Finally, squeeze some lime in over your stir fry, take off the heat and stir through the spring onions and remaining coriander leaves. And that’s it… ridiculously easy, delicious food.

P1070032-1 P1070040-11 … and not a carb in sight.

*South Beach Phase One friendly

Fiery fresh crab and avocado salad

I know it’s time to blog a recipe when I keep returning to it again and again.

And lately I’ve been obsessed with this super quick salad for lunch. It’s wonderfully easy yet luxurious, and a great way to break up the monotony of your lunch routine.

P1060083-1And it’s very easy to pop in a container and take to work too. I’ve brought this in with me at least three or four times in the past week or so… (told you I was obsessed).

It all began when I discovered this new product at Waitrose:


It’s delicious. Completely delicious. Next time you’re shopping be sure to pop one of these in the trolley. Trust me.

The only one downside is it’s a little bit pricey at £5 a go, but it’s just such an easy, tasty thing to keep in the fridge and pull out on demand, that I really think it’s worth it. Plus no wrangling with claw crackers or bits of shell…

To make a quick lunch for one (you can easily double the below quantities if making for two) you will need:

  • 100g white crab meat
  • Half an avocado
  • 1 spring onion, finely chopped
  • 1/2 a red chilli, finely chopped and deseeded
  • 1/2 tbsp fat free greek yoghurt
  • juice of one lime
  • olive oil
  • plenty of salt and pepper

Simply cut your avocado in half, remove the stone and peel the skin off carefully so that the flesh stays intact. Squeeze the juice from one half of your lime over it quickly and add a pinch of salt and pepper. Place it on your plate ready for the crab.

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Place your white crab meat in a bowl with the yoghurt, red chilli, spring onion, juice of your remaining half lime, salt and pepper and mix through with a fork. Taste it and check your seasoning is correct – you may need to add a bit more lime or salt.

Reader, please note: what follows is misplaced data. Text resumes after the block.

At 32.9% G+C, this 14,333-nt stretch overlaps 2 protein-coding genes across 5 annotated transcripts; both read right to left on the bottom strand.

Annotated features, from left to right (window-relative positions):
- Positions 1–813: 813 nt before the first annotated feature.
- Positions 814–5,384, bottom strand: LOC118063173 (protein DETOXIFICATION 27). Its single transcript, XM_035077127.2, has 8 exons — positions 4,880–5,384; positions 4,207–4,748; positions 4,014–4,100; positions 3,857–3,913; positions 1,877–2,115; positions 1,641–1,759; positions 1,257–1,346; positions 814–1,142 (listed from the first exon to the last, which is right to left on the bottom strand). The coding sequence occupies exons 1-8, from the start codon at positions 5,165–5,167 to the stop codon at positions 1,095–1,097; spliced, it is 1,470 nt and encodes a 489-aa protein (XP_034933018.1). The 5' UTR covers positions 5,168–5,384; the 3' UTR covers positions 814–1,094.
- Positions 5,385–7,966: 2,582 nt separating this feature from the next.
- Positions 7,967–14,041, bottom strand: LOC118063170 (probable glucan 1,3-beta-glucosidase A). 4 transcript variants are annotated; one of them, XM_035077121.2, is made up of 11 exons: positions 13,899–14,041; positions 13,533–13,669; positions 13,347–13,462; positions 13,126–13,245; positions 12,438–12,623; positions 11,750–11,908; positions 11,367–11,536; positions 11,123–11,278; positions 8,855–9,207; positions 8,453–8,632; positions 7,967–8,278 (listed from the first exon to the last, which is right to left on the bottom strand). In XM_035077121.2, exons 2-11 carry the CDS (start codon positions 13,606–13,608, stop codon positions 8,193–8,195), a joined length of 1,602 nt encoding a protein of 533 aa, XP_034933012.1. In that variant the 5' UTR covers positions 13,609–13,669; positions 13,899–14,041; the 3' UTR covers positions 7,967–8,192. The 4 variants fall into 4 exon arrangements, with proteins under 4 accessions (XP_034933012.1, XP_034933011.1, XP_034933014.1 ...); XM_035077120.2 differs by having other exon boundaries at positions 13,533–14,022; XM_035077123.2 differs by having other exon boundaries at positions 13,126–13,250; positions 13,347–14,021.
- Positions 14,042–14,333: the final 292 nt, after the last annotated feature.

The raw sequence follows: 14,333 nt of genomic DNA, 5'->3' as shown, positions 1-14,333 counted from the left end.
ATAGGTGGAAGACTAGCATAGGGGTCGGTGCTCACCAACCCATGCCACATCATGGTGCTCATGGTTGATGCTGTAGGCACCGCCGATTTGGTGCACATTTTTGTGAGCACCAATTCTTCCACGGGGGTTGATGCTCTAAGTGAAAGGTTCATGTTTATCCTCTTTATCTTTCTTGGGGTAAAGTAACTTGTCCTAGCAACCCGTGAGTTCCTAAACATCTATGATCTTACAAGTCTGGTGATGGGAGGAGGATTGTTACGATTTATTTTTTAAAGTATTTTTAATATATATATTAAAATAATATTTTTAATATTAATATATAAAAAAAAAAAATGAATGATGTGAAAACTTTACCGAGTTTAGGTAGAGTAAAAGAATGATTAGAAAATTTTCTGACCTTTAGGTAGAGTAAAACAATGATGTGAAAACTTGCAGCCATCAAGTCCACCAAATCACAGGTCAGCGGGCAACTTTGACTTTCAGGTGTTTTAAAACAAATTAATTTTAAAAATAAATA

Pile your crab mixture over your avocado half, drizzle a teeny bit of olive oil over it and serve immediately. Truly delicious.

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*South Beach Phase One friendly too.

Here are the product details and an Ocado link:–Eat-It-White-Cornish-Crab/42362011


Courgette bolognese (& elderflower gin)

This is my all time favourite, go-to bolognese recipe. It’s wonderful any time of day or night and if you happen to be spending a night in together as we did the other week, it’s an amazing dish to whip out at home (with some G&Ts, obv – see below for elderflower gin link).

But the best thing is, if you’re trying to lose some weight (like moi) then this lean version is served with… wait for it…. courgette-y spaghetti!! (That thing I’m slightly obsessed with, remember?)

You can serve it for any fellow carb-enthusiasts, like Le Ginge, with normal spaghetti.

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To make enough for 4 people you will need:

  • 500g extra lean organic lamb or beef mince
  • 50g pancetta, chopped into cubes
  • 2 x 400g tins chopped tomatoes
  • 1 small glass red wine
  • 1 onion, roughly chopped
  • a few handfuls button mushrooms
  • 3 cloves garlic
  • a few sprigs rosemary
  • a handful of fresh basil
  • 1 tsp cinnamon
  • grating of nutmeg
  • juice of half a lemon
  • a good lug of olive oil
  • 4 medium sized courgettes (and a spiraliser!)
  • parmesan, to serve (optional)

… Gordon’s elderflower gin and tonics, big glasses of red wine and a very good film are all completely essential too.

1. Take your largest heavy-bottomed pan and put it on a medium heat with a good lug of olive oil (around 1 – 2 tablespoons should do). Add your roughly chopped onions and some rosemary tips, and stir it all through so everything is coated in the olive oil. Crush your 3 garlic cloves straight in to the pan and keep stirring everything for a few minutes. Add your pancetta and keep on the heat until it has browned nicely.


2. Then add your extra lean mince, breaking it up with your wooden spoon as you add it to the pan. Whilst it’s cooking add the cinnamon and grate over some nutmeg too (trust me, these really make it wonderful). Also add a nice big pinch of sea salt. Stir everything through until the mince has just started to brown.